Well, I bought seeds from common Purslane, but what kind of plant is it?
Apparently it is an old cultivated plant in Sweden and Europe, and it is common to grow it in containers (although the most common way is to plant it in the garden). It looks much like Jade plant (crassula ovata) which is to be found in pots in every place where people show a certain neglect in watering. It's perhaps a good idea not to grow the two plants in the same space. Purlsane is nice enough to grow new branches once you\ve cut it down, as long as you leave stubbs of two inches length. It tastes sour, and contains oxalic acids (like rubarb and spinach), flavonoids and Omega-3 fatty acids.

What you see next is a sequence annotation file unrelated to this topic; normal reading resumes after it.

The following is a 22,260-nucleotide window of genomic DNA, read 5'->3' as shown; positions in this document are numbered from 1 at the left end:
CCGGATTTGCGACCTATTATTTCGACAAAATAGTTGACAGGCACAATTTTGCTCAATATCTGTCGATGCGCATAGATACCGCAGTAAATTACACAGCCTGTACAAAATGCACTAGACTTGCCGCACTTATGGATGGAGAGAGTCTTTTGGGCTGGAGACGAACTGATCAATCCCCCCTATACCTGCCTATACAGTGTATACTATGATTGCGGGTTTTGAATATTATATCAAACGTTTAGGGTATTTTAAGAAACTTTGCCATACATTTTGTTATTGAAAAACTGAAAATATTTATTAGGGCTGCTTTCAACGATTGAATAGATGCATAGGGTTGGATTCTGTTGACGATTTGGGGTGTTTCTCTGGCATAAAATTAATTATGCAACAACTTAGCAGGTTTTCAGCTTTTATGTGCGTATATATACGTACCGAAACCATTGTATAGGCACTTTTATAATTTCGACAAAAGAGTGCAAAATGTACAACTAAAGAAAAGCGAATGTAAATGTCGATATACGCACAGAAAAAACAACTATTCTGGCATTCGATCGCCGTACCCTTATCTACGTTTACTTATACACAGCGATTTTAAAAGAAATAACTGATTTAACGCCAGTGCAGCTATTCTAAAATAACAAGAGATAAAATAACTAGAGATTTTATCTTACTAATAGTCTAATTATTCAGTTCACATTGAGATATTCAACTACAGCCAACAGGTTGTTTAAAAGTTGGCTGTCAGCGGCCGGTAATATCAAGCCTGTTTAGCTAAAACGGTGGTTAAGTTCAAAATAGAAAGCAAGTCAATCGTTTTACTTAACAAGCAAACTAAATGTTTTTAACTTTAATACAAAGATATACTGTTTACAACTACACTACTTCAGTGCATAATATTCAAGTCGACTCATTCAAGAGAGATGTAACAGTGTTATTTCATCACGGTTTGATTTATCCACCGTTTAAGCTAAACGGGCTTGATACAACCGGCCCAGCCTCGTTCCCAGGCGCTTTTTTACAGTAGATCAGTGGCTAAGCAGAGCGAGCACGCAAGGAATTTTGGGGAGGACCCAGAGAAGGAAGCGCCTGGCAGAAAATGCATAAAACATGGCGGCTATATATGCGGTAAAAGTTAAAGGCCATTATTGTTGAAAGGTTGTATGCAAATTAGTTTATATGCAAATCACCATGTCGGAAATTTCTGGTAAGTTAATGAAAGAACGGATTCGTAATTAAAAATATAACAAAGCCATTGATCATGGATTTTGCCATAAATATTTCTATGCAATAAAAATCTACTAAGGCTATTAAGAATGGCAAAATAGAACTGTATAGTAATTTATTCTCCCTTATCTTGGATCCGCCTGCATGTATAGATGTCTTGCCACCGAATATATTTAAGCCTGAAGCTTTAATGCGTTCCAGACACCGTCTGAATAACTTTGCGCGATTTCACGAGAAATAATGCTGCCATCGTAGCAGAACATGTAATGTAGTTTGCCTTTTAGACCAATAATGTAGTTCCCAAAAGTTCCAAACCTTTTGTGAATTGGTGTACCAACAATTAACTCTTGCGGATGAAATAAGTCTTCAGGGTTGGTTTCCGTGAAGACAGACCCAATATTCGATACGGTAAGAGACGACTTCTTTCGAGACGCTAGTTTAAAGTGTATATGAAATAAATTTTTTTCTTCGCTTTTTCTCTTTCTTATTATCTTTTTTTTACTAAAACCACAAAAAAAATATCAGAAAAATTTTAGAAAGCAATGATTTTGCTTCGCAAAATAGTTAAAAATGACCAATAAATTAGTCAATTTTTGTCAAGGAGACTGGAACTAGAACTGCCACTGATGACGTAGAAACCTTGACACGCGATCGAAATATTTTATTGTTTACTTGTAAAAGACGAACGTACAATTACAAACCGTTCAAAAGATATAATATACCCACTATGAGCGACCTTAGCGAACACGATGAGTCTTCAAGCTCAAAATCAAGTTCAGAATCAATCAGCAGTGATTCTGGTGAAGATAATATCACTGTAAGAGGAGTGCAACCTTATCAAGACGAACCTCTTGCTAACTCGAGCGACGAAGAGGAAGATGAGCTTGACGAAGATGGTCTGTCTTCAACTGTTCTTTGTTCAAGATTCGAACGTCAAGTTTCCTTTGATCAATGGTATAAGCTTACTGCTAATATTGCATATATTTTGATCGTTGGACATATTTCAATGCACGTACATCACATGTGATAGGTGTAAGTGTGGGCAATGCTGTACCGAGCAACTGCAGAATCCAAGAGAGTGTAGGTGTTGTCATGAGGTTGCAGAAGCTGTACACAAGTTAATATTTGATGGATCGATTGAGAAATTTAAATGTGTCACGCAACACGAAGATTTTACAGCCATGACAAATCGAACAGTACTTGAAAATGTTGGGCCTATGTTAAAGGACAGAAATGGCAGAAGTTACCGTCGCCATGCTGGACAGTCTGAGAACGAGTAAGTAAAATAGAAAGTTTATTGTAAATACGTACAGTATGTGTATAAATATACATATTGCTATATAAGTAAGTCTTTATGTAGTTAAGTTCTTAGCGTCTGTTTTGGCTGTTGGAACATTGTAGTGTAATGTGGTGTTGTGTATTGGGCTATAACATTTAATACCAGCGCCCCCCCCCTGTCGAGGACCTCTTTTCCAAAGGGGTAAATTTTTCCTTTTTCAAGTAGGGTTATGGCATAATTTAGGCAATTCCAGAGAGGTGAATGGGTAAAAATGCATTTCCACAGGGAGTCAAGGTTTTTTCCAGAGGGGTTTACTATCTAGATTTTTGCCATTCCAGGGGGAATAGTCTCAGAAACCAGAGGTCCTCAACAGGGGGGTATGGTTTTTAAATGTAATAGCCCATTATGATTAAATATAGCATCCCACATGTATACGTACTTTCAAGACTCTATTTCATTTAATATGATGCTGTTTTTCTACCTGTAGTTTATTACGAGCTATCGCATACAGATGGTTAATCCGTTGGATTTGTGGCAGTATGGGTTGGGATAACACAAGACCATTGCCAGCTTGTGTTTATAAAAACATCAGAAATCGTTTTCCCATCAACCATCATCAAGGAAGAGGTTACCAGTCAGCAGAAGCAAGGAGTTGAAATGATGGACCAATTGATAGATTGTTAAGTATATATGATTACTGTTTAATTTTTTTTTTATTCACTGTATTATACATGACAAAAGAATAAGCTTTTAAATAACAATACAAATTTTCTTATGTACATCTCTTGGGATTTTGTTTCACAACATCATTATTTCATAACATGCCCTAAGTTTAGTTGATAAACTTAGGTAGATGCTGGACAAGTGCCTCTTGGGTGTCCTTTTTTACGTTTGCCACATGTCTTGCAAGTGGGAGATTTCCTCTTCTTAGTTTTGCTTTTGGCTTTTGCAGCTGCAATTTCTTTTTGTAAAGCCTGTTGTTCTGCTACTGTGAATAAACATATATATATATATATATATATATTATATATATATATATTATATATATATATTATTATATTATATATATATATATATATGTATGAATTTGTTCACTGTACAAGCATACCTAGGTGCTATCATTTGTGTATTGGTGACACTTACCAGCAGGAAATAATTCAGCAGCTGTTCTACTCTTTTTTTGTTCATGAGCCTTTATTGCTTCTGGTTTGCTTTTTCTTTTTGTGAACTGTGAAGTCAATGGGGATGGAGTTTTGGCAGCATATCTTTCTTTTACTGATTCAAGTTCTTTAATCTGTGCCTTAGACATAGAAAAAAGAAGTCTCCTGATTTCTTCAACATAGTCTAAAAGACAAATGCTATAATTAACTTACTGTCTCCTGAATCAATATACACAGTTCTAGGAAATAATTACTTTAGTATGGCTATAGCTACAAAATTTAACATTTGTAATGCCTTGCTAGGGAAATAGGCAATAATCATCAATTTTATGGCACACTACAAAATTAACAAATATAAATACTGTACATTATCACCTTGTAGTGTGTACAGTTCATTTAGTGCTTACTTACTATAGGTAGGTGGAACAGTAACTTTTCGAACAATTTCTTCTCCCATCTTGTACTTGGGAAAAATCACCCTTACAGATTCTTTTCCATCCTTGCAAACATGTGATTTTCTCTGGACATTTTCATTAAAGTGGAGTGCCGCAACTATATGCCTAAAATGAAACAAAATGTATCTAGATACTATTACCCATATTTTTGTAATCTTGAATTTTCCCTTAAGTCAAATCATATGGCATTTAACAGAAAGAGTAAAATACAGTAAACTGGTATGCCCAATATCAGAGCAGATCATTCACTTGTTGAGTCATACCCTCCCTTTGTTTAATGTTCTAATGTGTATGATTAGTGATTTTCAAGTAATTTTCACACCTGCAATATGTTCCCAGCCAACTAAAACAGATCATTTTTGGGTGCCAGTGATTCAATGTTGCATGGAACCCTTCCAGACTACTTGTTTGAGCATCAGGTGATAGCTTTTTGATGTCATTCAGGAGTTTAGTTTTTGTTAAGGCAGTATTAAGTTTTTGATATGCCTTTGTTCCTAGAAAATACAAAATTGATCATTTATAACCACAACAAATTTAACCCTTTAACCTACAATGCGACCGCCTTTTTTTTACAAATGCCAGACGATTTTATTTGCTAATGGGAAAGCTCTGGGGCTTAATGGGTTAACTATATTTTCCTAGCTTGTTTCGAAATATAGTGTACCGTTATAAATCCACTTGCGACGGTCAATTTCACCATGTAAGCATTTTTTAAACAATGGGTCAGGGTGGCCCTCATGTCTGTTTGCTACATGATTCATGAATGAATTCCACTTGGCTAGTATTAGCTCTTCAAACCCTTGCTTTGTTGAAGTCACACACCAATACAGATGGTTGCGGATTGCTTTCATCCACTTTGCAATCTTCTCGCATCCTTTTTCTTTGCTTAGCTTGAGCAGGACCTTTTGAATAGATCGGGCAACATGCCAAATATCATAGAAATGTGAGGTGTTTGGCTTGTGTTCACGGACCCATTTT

Before you jump for joy because of the \newfound\ source of Omega-3 I\ll remind you that we are talking plants here. The fat level of plants are in general very low, unless you look at nuts and ceratain fruits. However, I have a feeling that purslane is kind of the plant world shmoo.
You can use it as spinach, but that doesn't say much since spinach is the leaf vegetable world's answer to chicken, ie. if anything isn't possible to use in a very special way it's to be used as spinach. I guess I have to grow it to taste it myself.